When President Obama spoke these words on November 8th, it felt like the one thing that the entire country could agree upon. Regardless of party affiliation, we could not wait for the turmoil of the divisive election season to be past us. There was hope on the horizon.
President Obama was right- the sun did rise the next morning. But here we are, almost four months later, and the dust still has not settled. Things feel even more tense than before. We are becoming even quicker to assume what is happening in someone else’s mind or heart, and if or why they stand a certain way on an issue (political or otherwise), all based on (how we assume that) they voted.
This is especially true for women’s issues, which were so overtly immersed in every aspect of the 2016 election that it now feels like women themselves are the political issue.
If we aren’t careful, we will take these assumptions, emotions, and opinions into the workplace, where gender equality is not a new fight. The conversation around gender equality at work cannot be seen as a product of the 2016 election cycle, because it isn’t. To lump women’s issues in the workplace with a political mess is unfair, because it silences the many rational voices that have been advancing this issue and the women it affects for decades, even centuries.
Now more than ever it is important that we separate gender equality from any party affiliation, and to remember that when women advance professionally that we all benefit. Gender inequality at work is not political, it is factual. The pay gap is real. Women are disadvantaged in corporate America as it relates to promotions and have less access to senior leadership. We are increasingly underrepresented along the corporate pipeline, and women of color are least represented of all.
Image from the 2016 Women in the Workplace Report. We recommend you read it!
The best way to separate the fight for gender equality in the workplace from any other political fight is to keep politics out of the professional setting at all cost. It is, after all, the most basic etiquette rule: Don’t discuss sex, religion, or politics. But this is 2017. All etiquette has gone out of the window, and people are fighting about politics with no holds barred with their colleagues, friends and family, and any stranger on the internet that will engage.
If you, like me, are deeply addicted to checking news sites and feel passionately about many political issues our country is facing, it is important to take a step back for your professional safety (and sanity). Here are a few of the ways that have been helpful for me over the past four months.
Five Ways Remain Calm, Cool, and Collected in Today’s Political Climate
(so we can focus on closing the wage gap and fighting for gender quality in the workplace)
- Get involved outside of work. If you feel strongly about something, take action. Get involved on a local level, give to an organization that is advancing your cause, or write to your elected officials. This will empower you and fulfill you, which will leave you less likely to complain about the things you can’t change.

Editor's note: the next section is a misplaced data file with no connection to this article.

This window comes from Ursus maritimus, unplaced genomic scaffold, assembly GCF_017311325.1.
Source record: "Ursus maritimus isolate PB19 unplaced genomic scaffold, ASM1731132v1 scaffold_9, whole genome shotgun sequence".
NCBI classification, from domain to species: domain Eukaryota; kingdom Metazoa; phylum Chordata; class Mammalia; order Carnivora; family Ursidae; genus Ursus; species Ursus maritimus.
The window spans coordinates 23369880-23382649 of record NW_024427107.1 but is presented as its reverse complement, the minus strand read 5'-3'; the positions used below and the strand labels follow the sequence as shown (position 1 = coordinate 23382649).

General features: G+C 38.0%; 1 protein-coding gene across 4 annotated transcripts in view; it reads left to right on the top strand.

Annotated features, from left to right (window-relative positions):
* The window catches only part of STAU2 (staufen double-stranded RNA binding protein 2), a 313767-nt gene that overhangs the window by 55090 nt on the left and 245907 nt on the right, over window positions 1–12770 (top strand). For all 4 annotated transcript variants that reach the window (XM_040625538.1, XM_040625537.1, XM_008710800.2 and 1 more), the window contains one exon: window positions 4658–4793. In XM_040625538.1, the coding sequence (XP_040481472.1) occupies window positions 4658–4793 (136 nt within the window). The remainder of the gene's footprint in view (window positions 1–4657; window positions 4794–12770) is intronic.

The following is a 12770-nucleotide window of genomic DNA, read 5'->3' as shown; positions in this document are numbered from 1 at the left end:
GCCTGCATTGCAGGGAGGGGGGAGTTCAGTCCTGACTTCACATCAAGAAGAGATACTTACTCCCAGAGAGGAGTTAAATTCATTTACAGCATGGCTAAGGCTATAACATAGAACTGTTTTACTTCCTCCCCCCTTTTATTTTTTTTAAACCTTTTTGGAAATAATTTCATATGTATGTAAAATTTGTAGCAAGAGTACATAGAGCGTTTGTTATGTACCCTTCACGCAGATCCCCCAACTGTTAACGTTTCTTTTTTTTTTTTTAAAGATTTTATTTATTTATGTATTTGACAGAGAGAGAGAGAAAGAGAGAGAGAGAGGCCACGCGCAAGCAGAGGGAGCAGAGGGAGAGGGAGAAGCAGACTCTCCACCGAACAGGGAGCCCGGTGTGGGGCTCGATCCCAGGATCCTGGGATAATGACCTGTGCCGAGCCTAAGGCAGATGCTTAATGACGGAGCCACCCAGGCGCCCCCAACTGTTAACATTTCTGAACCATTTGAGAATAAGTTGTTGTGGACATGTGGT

- Let others know if they are crossing a line (professionally). If you are in a conversation at work that turns political, it is okay to let the person you are talking to know that now isn’t the time. If you don’t want the conversation to continue it is well within your rights to say so. If someone begins to cross the line in political argument territory, simply tell them that you prefer not to discuss politics at work. It’s a professional, straight to the point comment that will allow you to veer the conversation in a new direction.
- Take digital breaks. If reading the news makes you sweat and audibly curse, it’s best not to read it at work. Turn off the news alerts on your phone, and trust that one of your coworkers will tell you if something that truly cannot wait happens. If you aren’t reading it, you are less likely to talk about it.
- Remember that we all come to work with a different worldview. We all come to the table with different life experiences behind us. Actively remember this on a daily basis, especially when you are in a challenging conversation that could become frustrating. Then, read #5:
- Take a deep breath, walk away, and carefully consider if it’s worth it. If things escalate, simply take a deep breath, remove yourself from the conversation, and think about it for a bit. Did someone ignore your request to change the subject from politics and say something offensive? If so, it is probably worth your time and reputation to alert the appropriate person in your office hierarchy. If someone simply expressed an opinion that you strongly disagree with, but meant you no harm, it probably isn’t. Although, it might be worth sending them a nice email reiterating point #2.
That’s it. It’s all I’ve got to get me through this strange political climate. As a woman that makes her living by empowering women at work, it is extremely important to me that we keep the fight for gender equality at work out of the political fight.
If you are interested in focusing on the positive changes that your women’s initiative can make now to help close the equality gap, let’s talk. There’s a lot we can do if we work together!